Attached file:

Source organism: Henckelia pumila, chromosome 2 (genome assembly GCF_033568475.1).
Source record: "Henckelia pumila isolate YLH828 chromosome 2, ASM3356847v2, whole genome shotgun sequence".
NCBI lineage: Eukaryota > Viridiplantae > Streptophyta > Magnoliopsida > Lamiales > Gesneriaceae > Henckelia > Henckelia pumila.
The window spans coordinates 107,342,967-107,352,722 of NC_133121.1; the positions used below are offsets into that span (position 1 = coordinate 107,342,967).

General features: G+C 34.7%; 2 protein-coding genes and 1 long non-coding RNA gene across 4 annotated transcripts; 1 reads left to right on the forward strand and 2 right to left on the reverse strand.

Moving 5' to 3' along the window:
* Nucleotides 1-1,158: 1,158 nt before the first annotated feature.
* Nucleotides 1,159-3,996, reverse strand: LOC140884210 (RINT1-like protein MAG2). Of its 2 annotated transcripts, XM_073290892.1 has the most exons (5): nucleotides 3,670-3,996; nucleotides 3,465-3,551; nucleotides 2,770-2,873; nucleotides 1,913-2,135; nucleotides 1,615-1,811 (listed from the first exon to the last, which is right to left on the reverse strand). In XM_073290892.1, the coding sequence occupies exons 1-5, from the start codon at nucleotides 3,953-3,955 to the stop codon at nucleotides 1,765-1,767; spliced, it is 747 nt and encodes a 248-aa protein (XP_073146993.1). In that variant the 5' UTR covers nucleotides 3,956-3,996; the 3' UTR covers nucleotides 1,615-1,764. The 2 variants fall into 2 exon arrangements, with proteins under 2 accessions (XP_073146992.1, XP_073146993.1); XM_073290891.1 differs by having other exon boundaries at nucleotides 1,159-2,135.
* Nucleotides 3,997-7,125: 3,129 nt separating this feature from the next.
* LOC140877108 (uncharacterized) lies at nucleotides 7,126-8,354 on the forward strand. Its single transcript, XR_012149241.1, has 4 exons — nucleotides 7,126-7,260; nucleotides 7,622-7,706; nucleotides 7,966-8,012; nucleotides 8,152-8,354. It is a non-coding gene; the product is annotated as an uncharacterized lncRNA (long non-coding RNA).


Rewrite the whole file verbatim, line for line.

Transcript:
Source organism: Henckelia pumila, chromosome 2 (genome assembly GCF_033568475.1).
Source record: "Henckelia pumila isolate YLH828 chromosome 2, ASM3356847v2, whole genome shotgun sequence".
NCBI lineage: Eukaryota > Viridiplantae > Streptophyta > Magnoliopsida > Lamiales > Gesneriaceae > Henckelia > Henckelia pumila.
The window spans coordinates 107,342,967-107,352,722 of NC_133121.1; the positions used below are offsets into that span (position 1 = coordinate 107,342,967).

General features: G+C 34.7%; 2 protein-coding genes and 1 long non-coding RNA gene across 4 annotated transcripts; 1 reads left to right on the forward strand and 2 right to left on the reverse strand.

Moving 5' to 3' along the window:
* Nucleotides 1-1,158: 1,158 nt before the first annotated feature.
* Nucleotides 1,159-3,996, reverse strand: LOC140884210 (RINT1-like protein MAG2). Of its 2 annotated transcripts, XM_073290892.1 has the most exons (5): nucleotides 3,670-3,996; nucleotides 3,465-3,551; nucleotides 2,770-2,873; nucleotides 1,913-2,135; nucleotides 1,615-1,811 (listed from the first exon to the last, which is right to left on the reverse strand). In XM_073290892.1, the coding sequence occupies exons 1-5, from the start codon at nucleotides 3,953-3,955 to the stop codon at nucleotides 1,765-1,767; spliced, it is 747 nt and encodes a 248-aa protein (XP_073146993.1). In that variant the 5' UTR covers nucleotides 3,956-3,996; the 3' UTR covers nucleotides 1,615-1,764. The 2 variants fall into 2 exon arrangements, with proteins under 2 accessions (XP_073146992.1, XP_073146993.1); XM_073290891.1 differs by having other exon boundaries at nucleotides 1,159-2,135.
* Nucleotides 3,997-7,125: 3,129 nt separating this feature from the next.
* LOC140877108 (uncharacterized) lies at nucleotides 7,126-8,354 on the forward strand. Its single transcript, XR_012149241.1, has 4 exons — nucleotides 7,126-7,260; nucleotides 7,622-7,706; nucleotides 7,966-8,012; nucleotides 8,152-8,354. It is a non-coding gene; the product is annotated as an uncharacterized lncRNA (long non-coding RNA).